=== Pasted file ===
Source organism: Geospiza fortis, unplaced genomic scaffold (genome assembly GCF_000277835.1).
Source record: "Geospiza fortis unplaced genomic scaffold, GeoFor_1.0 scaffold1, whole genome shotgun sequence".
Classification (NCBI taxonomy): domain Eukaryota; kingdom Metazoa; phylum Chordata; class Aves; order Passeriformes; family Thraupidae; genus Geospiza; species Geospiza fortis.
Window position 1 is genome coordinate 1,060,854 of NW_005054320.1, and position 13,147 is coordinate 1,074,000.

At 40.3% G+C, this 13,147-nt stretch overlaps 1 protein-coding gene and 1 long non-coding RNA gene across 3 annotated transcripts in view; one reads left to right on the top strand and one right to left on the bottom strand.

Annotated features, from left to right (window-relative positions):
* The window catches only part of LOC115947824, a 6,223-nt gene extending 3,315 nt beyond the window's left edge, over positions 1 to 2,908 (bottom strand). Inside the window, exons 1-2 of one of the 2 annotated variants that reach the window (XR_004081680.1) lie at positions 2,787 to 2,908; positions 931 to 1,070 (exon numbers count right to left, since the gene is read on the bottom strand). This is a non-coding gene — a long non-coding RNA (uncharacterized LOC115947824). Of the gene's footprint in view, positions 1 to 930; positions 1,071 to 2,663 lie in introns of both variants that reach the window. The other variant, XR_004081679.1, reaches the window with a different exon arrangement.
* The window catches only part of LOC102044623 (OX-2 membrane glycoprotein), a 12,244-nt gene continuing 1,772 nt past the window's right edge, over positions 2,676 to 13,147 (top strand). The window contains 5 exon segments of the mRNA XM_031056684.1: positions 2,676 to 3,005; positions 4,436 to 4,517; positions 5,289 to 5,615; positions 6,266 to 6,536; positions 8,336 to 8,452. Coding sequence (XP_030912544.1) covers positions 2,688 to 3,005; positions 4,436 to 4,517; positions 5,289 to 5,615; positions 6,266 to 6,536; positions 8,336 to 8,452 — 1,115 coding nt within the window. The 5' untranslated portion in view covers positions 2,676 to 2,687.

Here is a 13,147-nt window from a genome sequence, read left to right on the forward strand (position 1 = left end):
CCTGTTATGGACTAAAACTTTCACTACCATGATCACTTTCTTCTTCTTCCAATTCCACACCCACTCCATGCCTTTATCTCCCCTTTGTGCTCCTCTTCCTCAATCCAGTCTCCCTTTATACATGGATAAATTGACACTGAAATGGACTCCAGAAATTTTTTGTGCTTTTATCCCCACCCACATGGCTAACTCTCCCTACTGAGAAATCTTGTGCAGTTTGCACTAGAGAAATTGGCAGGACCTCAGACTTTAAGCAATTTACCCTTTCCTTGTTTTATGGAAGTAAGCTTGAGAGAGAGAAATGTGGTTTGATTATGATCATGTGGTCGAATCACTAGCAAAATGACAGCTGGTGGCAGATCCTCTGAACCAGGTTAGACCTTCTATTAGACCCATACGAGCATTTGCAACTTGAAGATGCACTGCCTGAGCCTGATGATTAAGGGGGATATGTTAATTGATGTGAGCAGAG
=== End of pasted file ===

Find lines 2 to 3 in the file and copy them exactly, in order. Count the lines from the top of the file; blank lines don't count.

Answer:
Source record: "Geospiza fortis unplaced genomic scaffold, GeoFor_1.0 scaffold1, whole genome shotgun sequence".
Classification (NCBI taxonomy): domain Eukaryota; kingdom Metazoa; phylum Chordata; class Aves; order Passeriformes; family Thraupidae; genus Geospiza; species Geospiza fortis.